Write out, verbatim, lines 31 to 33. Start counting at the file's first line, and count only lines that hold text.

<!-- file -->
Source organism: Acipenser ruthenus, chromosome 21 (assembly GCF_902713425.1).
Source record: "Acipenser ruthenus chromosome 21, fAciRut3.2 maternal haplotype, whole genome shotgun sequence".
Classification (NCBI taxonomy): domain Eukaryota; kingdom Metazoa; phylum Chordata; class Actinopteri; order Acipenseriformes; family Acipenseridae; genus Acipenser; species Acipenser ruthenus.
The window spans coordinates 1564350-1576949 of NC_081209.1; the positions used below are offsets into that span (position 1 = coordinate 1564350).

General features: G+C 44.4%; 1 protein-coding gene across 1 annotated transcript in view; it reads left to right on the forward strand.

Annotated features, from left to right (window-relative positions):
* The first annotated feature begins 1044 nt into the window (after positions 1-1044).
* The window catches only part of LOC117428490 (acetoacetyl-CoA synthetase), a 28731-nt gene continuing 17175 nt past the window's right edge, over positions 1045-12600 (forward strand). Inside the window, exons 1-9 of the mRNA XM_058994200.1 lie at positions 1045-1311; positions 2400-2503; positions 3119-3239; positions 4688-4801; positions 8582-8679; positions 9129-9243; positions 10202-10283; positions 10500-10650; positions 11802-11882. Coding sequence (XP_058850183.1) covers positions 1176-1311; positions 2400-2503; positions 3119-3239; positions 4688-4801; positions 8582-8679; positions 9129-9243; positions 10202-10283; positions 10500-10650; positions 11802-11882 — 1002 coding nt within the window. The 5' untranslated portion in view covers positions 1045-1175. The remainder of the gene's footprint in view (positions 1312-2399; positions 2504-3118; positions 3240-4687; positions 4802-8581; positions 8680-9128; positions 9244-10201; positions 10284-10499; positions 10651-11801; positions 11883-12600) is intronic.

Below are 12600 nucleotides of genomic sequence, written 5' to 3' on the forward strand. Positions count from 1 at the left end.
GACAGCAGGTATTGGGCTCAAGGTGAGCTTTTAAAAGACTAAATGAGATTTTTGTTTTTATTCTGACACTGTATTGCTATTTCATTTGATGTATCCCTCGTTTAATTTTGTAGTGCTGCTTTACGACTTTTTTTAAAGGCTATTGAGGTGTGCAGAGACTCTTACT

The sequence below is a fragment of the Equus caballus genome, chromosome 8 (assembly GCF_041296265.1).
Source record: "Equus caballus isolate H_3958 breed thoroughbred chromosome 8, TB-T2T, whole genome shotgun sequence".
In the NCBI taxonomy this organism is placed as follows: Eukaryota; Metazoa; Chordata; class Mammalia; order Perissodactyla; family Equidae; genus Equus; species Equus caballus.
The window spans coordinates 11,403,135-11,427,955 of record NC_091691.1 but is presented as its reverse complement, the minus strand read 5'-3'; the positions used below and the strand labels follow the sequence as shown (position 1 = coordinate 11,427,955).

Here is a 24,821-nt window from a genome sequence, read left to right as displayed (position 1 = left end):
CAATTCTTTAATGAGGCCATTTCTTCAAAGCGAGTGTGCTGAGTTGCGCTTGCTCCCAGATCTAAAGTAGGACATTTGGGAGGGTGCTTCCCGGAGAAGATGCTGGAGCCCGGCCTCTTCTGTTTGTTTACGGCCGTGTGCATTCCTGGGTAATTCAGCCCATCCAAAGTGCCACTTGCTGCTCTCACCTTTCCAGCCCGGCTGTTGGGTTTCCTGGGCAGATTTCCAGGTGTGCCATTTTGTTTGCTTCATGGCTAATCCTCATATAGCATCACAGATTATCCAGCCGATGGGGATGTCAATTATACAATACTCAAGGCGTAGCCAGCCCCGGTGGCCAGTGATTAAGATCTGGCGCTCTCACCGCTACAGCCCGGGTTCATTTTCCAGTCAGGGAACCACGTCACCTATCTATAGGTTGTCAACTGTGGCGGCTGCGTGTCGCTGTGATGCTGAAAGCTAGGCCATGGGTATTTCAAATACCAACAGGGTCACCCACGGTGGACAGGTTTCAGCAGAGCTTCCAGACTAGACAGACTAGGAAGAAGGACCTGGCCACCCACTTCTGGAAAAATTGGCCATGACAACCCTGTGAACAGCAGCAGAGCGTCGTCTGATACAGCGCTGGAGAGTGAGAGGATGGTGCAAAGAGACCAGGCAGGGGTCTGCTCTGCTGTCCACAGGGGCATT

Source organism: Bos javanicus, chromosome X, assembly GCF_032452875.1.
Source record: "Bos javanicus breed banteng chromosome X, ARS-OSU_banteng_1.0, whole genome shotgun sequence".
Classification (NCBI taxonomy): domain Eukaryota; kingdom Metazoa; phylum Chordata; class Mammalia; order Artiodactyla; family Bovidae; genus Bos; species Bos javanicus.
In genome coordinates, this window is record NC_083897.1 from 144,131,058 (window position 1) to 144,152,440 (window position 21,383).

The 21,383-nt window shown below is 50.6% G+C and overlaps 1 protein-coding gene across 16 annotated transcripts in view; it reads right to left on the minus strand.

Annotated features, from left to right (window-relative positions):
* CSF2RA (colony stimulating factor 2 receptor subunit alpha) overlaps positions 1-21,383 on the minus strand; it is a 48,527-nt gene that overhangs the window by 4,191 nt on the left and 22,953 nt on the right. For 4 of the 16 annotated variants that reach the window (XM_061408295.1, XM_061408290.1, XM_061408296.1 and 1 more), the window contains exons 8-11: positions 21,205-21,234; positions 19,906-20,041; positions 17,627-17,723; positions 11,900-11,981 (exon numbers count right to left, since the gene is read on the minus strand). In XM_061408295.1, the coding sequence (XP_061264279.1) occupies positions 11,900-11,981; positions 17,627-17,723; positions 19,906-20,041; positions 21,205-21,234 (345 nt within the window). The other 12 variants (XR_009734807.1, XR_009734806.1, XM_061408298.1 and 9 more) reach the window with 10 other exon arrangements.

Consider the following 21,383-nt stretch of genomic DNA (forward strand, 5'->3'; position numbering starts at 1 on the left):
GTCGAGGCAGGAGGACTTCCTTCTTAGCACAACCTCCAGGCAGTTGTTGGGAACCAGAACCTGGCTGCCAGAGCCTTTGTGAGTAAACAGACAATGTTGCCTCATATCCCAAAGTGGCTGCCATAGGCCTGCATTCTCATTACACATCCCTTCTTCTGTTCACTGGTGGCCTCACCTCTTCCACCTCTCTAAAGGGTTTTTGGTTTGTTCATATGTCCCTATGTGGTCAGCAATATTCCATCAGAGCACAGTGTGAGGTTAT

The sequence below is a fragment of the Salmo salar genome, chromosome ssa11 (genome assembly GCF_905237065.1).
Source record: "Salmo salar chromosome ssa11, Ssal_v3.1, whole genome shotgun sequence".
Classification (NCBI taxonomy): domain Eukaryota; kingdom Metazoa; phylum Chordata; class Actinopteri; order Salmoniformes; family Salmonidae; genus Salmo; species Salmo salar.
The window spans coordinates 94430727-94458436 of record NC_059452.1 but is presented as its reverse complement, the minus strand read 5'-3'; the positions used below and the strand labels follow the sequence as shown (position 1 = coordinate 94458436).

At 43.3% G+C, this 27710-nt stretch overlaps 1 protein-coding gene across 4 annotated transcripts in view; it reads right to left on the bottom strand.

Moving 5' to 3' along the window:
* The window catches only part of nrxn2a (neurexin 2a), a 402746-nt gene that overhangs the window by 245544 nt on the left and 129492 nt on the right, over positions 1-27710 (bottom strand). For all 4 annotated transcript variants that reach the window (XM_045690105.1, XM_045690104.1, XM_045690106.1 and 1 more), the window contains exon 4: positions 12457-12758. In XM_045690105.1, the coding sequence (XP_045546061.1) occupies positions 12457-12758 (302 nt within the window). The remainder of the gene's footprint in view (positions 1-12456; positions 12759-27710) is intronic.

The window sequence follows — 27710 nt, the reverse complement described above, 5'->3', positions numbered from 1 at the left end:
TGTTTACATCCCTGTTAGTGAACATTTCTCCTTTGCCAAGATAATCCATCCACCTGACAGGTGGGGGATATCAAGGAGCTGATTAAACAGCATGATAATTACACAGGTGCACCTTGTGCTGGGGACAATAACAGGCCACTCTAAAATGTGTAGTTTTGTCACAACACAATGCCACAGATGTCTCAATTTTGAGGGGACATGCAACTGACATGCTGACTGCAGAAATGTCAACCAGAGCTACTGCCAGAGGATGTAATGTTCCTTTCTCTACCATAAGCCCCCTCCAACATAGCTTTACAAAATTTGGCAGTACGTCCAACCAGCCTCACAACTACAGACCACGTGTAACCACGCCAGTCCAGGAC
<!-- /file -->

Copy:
Moving 5' to 3' along the window:
* The window catches only part of nrxn2a (neurexin 2a), a 402746-nt gene that overhangs the window by 245544 nt on the left and 129492 nt on the right, over positions 1-27710 (bottom strand). For all 4 annotated transcript variants that reach the window (XM_045690105.1, XM_045690104.1, XM_045690106.1 and 1 more), the window contains exon 4: positions 12457-12758. In XM_045690105.1, the coding sequence (XP_045546061.1) occupies positions 12457-12758 (302 nt within the window). The remainder of the gene's footprint in view (positions 1-12456; positions 12759-27710) is intronic.

The window sequence follows — 27710 nt, the reverse complement described above, 5'->3', positions numbered from 1 at the left end: